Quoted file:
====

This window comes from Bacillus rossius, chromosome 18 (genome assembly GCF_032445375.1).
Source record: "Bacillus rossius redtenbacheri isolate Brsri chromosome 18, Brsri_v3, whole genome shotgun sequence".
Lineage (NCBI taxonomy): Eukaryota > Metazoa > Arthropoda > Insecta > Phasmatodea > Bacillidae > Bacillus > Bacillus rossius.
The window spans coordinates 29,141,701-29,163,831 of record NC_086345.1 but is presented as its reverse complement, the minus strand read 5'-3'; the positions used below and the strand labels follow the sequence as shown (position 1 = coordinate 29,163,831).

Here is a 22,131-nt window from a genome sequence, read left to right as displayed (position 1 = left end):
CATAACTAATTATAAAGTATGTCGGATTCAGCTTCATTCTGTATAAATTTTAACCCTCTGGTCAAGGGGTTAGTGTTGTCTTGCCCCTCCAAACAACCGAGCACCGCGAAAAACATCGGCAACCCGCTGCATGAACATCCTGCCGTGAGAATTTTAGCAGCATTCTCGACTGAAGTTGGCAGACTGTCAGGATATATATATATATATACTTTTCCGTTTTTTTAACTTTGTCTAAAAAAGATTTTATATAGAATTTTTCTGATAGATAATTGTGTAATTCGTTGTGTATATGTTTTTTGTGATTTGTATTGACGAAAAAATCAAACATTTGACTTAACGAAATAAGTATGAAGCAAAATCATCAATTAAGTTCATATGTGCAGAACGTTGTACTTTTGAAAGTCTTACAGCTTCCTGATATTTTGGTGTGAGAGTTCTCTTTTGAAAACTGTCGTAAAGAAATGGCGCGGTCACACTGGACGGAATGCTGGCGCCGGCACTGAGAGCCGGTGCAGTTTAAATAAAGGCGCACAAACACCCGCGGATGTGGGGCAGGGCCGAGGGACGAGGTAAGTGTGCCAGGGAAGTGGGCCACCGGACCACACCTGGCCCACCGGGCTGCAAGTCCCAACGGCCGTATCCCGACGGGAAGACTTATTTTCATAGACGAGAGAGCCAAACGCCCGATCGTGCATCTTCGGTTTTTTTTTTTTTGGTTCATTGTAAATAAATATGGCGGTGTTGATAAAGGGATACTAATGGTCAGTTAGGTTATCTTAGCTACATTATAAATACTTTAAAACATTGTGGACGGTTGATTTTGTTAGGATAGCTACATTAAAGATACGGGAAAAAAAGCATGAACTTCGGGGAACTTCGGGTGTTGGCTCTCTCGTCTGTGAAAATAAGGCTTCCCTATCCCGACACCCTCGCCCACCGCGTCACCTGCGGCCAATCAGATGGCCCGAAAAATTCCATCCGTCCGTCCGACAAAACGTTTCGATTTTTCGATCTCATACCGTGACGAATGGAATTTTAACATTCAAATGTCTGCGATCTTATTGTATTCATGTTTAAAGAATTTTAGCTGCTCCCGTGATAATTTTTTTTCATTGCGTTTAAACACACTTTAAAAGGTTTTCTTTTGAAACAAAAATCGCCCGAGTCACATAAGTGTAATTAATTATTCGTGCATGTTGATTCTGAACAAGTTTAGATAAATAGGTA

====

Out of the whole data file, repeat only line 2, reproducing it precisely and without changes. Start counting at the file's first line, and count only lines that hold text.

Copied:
Source record: "Bacillus rossius redtenbacheri isolate Brsri chromosome 18, Brsri_v3, whole genome shotgun sequence".